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Yellowfin tuna, Thunnus albacares
Scientific classification Edit this classification
Domain: Eukaryota
Kingdom: Animalia
Phylum: Chordata
Class: Actinopterygii
Order: Scombriformes
Suborder: Scombroidei
Family: Scombridae
Rafinesque, 1815


Scombridae is a family of fish. It includes mackerel, tuna and bonito. The family includes many of the most important and well known fish that people eat. The family has 51 species in 15 genera and two subfamilies. The subfamily Scombrinae contains all the fish in the family except the butterfly kingfish. It is the only member of the subfamily Gasterochismatinae.[1]

Scombrids have two dorsal fins and many finlets behind the rear dorsal fin and anal fin. The caudal fin is divided and rigid. It has a thin, ridged base. The lengths of the fish in this family vary. The island mackerel is the smallest at 20 cm (7.9 in). The largest recorded length is 4.58 m (15.0 ft) for an Atlantic bluefin tuna.

Scombrids are usually predators. They are found in tropical and temperate waters. The fish can move very quickly. Some members of the family are partially endothermic (warm-blooded). This helps them to maintain high speed and activity. Other adaptations include a large amount of red muscle. It lets them to maintain activity over long periods of time. Scombrids like the yellowfin tuna can move as fast as 22 km/hr (14 mph).[2]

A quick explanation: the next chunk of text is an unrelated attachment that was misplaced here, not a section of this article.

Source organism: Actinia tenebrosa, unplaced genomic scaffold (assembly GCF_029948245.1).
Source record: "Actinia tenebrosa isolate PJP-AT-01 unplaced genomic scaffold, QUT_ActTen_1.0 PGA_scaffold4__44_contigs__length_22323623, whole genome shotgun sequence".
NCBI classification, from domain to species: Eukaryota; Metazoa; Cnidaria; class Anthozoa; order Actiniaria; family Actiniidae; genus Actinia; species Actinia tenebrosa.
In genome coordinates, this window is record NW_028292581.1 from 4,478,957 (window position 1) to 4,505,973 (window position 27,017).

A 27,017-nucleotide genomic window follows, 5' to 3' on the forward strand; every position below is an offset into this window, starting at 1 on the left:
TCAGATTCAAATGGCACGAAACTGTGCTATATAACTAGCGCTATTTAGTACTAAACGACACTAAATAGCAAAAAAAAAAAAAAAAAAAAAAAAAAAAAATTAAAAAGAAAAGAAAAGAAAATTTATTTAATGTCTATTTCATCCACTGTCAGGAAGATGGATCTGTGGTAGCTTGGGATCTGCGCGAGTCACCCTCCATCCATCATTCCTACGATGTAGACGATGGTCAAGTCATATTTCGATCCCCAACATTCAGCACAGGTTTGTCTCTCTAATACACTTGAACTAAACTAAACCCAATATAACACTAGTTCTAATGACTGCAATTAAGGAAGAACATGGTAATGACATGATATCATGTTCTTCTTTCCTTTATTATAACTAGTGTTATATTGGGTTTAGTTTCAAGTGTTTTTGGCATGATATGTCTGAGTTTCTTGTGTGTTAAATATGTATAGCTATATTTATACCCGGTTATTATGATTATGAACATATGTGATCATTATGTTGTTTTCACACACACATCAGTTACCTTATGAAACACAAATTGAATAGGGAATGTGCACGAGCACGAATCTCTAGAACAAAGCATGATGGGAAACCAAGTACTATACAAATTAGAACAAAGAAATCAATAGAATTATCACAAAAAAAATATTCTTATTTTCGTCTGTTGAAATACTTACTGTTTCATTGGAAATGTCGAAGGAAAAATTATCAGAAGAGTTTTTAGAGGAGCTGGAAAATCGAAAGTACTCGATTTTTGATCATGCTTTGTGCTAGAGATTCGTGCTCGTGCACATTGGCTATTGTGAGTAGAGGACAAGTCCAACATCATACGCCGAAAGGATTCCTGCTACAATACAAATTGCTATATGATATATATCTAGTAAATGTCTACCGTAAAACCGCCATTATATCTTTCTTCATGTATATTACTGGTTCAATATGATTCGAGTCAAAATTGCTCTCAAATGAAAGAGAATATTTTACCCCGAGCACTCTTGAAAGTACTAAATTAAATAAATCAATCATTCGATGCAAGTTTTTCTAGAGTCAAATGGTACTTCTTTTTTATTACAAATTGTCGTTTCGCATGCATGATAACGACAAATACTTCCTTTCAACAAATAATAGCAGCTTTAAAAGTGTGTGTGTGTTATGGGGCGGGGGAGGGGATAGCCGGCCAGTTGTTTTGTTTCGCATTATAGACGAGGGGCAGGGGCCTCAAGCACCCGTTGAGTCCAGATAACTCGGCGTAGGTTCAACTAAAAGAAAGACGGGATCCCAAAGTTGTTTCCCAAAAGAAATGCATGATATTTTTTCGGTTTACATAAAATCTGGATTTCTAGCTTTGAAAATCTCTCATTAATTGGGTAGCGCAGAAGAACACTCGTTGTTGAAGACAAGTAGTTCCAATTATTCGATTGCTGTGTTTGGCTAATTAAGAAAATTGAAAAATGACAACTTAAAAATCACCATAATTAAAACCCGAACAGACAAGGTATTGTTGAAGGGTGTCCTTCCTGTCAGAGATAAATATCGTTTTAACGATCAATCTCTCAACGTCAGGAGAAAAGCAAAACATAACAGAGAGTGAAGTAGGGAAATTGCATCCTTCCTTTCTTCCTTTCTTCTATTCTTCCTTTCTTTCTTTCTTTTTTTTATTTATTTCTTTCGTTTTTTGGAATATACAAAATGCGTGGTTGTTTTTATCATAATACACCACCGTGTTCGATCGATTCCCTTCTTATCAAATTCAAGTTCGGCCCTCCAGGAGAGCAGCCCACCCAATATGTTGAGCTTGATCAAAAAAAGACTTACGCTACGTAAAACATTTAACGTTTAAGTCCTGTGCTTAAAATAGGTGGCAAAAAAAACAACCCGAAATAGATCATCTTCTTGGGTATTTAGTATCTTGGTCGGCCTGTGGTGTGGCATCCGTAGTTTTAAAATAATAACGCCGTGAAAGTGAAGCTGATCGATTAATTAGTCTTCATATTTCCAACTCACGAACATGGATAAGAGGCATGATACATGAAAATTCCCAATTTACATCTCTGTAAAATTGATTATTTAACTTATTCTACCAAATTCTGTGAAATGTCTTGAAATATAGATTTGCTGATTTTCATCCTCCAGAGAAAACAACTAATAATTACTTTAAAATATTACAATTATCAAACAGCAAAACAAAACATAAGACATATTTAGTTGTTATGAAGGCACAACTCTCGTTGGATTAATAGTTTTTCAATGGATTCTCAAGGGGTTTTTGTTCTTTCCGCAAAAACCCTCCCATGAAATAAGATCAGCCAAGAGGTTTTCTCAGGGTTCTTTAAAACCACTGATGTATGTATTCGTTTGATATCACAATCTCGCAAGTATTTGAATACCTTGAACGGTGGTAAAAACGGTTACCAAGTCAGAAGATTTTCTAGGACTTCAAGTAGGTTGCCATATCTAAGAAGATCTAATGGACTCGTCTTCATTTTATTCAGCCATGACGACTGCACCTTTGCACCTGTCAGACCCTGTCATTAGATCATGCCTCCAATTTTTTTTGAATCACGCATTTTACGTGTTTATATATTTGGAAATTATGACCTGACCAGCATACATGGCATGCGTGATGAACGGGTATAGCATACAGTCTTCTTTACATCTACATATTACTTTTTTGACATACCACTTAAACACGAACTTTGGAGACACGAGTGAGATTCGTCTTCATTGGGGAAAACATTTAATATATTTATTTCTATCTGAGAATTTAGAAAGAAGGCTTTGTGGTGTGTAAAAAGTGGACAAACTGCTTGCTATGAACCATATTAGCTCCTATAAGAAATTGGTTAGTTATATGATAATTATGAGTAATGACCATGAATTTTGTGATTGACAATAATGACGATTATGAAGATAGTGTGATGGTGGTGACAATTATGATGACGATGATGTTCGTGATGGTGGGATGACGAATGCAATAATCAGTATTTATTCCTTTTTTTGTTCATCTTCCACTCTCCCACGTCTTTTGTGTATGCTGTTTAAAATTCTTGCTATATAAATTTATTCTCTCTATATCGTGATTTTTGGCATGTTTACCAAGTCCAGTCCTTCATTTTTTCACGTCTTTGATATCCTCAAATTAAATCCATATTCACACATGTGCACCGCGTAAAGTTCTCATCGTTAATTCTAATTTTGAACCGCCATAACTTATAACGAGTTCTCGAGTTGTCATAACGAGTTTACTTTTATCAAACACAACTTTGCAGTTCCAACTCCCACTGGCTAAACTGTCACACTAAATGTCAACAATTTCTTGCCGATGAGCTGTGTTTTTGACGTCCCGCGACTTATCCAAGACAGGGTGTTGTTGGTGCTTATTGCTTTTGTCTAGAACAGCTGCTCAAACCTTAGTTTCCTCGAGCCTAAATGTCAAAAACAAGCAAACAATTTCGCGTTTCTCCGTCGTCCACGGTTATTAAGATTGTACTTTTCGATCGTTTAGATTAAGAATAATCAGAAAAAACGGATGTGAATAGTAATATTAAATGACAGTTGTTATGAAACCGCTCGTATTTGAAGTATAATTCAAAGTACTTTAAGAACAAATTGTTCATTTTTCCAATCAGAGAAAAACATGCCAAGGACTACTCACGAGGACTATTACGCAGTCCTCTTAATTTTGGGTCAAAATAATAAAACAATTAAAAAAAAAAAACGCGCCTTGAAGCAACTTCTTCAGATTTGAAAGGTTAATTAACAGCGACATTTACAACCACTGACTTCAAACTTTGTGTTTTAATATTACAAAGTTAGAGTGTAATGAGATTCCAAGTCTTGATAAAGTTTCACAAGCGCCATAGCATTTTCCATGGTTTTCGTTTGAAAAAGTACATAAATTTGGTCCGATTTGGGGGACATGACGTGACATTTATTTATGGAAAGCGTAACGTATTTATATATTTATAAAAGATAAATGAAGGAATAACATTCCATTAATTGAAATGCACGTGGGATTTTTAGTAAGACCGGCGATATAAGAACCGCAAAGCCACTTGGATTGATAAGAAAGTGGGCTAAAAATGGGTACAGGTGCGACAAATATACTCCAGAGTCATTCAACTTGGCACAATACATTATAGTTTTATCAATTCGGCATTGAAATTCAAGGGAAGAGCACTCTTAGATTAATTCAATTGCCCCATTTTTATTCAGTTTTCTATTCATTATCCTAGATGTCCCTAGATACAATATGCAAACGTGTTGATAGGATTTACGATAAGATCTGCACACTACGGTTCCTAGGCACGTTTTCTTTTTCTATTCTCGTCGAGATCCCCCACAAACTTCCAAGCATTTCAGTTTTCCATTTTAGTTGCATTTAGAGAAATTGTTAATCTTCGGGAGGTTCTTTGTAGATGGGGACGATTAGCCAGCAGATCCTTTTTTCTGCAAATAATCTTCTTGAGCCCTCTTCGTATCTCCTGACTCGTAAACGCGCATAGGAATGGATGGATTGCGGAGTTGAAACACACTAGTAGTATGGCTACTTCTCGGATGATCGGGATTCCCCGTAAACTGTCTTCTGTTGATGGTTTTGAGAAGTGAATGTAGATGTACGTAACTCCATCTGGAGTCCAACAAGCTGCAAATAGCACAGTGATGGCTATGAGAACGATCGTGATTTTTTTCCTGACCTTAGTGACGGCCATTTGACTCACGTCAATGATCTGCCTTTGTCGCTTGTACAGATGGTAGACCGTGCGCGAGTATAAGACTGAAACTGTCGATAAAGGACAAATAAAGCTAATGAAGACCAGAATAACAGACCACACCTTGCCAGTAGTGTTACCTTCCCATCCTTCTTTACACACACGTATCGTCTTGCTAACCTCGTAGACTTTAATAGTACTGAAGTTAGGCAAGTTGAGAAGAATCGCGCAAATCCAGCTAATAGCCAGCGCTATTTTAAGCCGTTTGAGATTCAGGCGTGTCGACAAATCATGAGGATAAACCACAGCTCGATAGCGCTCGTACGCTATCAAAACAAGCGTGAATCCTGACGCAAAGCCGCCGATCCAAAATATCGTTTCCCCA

Classification[change | change source]

Family Scombridae

References[change | change source]

  1. Orrell, T.M.; Collette, B.B; Johnson, G.D. (2006). "Molecular data support separate Scombroid and Xiphioid Clades" (PDF). Bulletin of Marine Science. 79 (3): 505–519. Retrieved 28 October 2012.[permanent dead link]
  2. Svendsen, Morten B. S.; Domenici, Paolo; Marras, Stefano; Krause, Jens; Boswell, Kevin M.; Rodriguez-Pinto, Ivan; Wilson, Alexander D. M.; Kurvers, Ralf H. J. M.; Viblanc, Paul E.; Finger, Jean S.; Steffensen, John F. (2016-10-15). "Maximum swimming speeds of sailfish and three other large marine predatory fish species based on muscle contraction time and stride length: a myth revisited". Biology Open. 5 (10): 1415–1419. doi:10.1242/bio.019919. ISSN 2046-6390. PMC 5087677. PMID 27543056.